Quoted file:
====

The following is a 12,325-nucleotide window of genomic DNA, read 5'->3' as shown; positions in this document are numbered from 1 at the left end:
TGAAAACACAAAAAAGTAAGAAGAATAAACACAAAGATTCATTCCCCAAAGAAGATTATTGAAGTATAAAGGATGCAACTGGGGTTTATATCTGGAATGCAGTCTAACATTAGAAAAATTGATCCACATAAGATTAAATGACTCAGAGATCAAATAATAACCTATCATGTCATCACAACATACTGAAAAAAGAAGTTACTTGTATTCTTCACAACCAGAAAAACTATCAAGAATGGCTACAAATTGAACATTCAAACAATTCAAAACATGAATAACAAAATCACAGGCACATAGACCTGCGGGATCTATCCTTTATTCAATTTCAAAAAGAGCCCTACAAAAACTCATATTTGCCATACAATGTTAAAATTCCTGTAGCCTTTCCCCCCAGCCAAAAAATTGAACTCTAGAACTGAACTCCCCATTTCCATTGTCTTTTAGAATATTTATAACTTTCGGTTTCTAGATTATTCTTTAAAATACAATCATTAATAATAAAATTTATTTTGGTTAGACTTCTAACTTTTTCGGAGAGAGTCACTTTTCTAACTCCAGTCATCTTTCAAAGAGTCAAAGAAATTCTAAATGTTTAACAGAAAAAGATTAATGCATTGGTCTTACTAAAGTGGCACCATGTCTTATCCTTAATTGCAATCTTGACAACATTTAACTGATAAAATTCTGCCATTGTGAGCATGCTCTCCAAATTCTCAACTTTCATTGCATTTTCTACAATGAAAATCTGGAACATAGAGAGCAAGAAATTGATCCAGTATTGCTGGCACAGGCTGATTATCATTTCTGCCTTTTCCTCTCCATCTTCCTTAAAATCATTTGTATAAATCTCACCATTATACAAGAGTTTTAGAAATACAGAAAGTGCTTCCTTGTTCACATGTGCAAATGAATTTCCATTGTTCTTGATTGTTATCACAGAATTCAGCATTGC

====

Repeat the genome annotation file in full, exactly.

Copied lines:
The following is a 12,325-nucleotide window of genomic DNA, read 5'->3' as shown; positions in this document are numbered from 1 at the left end:
TGAAAACACAAAAAAGTAAGAAGAATAAACACAAAGATTCATTCCCCAAAGAAGATTATTGAAGTATAAAGGATGCAACTGGGGTTTATATCTGGAATGCAGTCTAACATTAGAAAAATTGATCCACATAAGATTAAATGACTCAGAGATCAAATAATAACCTATCATGTCATCACAACATACTGAAAAAAGAAGTTACTTGTATTCTTCACAACCAGAAAAACTATCAAGAATGGCTACAAATTGAACATTCAAACAATTCAAAACATGAATAACAAAATCACAGGCACATAGACCTGCGGGATCTATCCTTTATTCAATTTCAAAAAGAGCCCTACAAAAACTCATATTTGCCATACAATGTTAAAATTCCTGTAGCCTTTCCCCCCAGCCAAAAAATTGAACTCTAGAACTGAACTCCCCATTTCCATTGTCTTTTAGAATATTTATAACTTTCGGTTTCTAGATTATTCTTTAAAATACAATCATTAATAATAAAATTTATTTTGGTTAGACTTCTAACTTTTTCGGAGAGAGTCACTTTTCTAACTCCAGTCATCTTTCAAAGAGTCAAAGAAATTCTAAATGTTTAACAGAAAAAGATTAATGCATTGGTCTTACTAAAGTGGCACCATGTCTTATCCTTAATTGCAATCTTGACAACATTTAACTGATAAAATTCTGCCATTGTGAGCATGCTCTCCAAATTCTCAACTTTCATTGCATTTTCTACAATGAAAATCTGGAACATAGAGAGCAAGAAATTGATCCAGTATTGCTGGCACAGGCTGATTATCATTTCTGCCTTTTCCTCTCCATCTTCCTTAAAATCATTTGTATAAATCTCACCATTATACAAGAGTTTTAGAAATACAGAAAGTGCTTCCTTGTTCACATGTGCAAATGAATTTCCATTGTTCTTGATTGTTATCACAGAATTCAGCATTGC